The subsidies are used often in Kansas City, Missouri, and just as often are criticized for stretching the definition of “blight” beyond all meaning. Developers have argued that such things as one-way streets, government buildings and unrented billboards represent blight.

But Executive Park’s fragile position next to the river did not need to be embellished. In this case, there was obvious blight: pools of standing water during hard rains.

The city’s Tax-Increment Financing Commission, made up mostly of mayoral appointees, approved Universal Land’s plan, and the public money flowed. In the last 19 years, City Hall has doled out $7.5 million for work related to flood control and site drainage at the business park. But while that money has gone to keeping the area dry, the developer has failed to cure the blight that qualified it for the taxpayer dollars. The floodwaters keep coming.

That didn’t stop Universal Land from asking for even more taxpayer money in 2000, this time to spruce up an exhibition hall and the lakeside Park Place Hotel, which was fast on its way to becoming a truckers-only kind of place.

It was pointed out that the company hadn’t accomplished what it was supposed to with the first round of funding: Build a pump station to suck water out of the business park. But Jim Wiss, the managing director of Universal Land, blamed the construction delay on changing federal guidelines, The Kansas City Star reported. (Wiss did not return The Pitch‘s calls.)

“Changing federal guidelines” might seem like red tape that a developer could easily cut through if required. But the city lapped up the developer’s excuse. Records show that Universal Land received $5 million in subsidies to improve the exhibit hall, which was known as Kansas City Market Center before Metropolitan Community College purchased it in 2001.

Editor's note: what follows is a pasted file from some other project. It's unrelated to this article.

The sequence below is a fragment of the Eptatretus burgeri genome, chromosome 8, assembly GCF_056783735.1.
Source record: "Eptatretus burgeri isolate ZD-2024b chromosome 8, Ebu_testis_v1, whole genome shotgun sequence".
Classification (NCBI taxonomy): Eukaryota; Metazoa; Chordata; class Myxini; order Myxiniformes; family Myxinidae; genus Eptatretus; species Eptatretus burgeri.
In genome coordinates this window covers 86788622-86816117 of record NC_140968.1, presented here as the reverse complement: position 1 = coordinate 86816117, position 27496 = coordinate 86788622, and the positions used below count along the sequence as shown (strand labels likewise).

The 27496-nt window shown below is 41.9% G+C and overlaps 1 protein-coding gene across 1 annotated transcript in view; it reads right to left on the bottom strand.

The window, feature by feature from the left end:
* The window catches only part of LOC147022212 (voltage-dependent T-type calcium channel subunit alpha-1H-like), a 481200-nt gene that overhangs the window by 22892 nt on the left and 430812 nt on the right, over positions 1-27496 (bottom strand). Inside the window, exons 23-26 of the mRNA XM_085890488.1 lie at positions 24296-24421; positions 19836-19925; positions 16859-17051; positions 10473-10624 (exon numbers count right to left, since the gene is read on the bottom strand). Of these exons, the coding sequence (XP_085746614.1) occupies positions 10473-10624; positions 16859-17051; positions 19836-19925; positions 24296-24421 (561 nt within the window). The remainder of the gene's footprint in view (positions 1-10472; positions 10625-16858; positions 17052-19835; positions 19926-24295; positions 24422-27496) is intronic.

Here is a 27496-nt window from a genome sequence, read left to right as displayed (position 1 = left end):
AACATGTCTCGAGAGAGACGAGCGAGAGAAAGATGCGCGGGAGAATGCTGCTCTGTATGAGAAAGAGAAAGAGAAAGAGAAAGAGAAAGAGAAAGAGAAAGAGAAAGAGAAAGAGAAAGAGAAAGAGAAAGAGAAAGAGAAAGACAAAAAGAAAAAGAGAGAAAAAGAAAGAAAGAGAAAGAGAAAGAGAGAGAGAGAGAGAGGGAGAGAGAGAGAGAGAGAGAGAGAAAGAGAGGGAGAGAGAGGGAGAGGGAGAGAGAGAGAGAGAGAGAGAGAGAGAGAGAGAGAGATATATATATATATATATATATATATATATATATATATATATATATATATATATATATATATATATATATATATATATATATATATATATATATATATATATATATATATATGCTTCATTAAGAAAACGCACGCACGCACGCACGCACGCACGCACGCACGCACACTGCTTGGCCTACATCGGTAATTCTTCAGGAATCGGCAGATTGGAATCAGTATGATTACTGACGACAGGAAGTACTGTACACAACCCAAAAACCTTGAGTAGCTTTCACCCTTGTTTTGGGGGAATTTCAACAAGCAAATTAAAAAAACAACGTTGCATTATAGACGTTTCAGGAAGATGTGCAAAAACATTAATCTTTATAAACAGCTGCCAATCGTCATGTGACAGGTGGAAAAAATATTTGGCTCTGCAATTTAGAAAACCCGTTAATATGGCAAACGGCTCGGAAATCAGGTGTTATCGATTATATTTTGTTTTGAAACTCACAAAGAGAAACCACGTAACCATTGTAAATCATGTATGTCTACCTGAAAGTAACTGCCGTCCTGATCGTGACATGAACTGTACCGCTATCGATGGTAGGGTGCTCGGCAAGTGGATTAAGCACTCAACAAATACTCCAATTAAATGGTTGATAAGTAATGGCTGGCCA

It was, by all indications, another example of the city acting on the whims of private industry. The agreement known formally as the Universal Floodwater Detention TIF mutated into a program in which a developer could stick the public with the cost of a remodeling job.

Public officials have finally responded to complaints from Executive Park business owners, who want stormwater control to become the priority again. The city and the TIF Commission are trying to wrest away Universal Land’s development rights. But the TIF Commission still owes the developer $1.5 million, and the developer plans on getting paid before it recedes into the background. (Universal Land has sold or lost in foreclosure a number of its original Executive Park properties.)

At a meeting earlier this month, Joe Gonzales, the TIF Commission’s executive director, argued that the developer had defaulted on the original agreement with the city. But the company showed up with even more excuses, sending a lawyer to counter that the tax revenue generated by the plan just wasn’t enough to build a pump station. “It’s not that people didn’t look or try,” he said.

In the end, Universal Land is going to get the money it was promised; the pump station, it turns out, was more of a suggestion, leaving the TIF plan too vague to void. The city, meanwhile, is stuck spending even more public money to keep the area dry. Officials are preparing a bond sale to raise money to pay for new sewers and to renovate a pump station upriver from Executive Park.

When the work is done, people in Executive Park may finally be able to rely on dry streets. Too bad so much public money had to drift downriver first.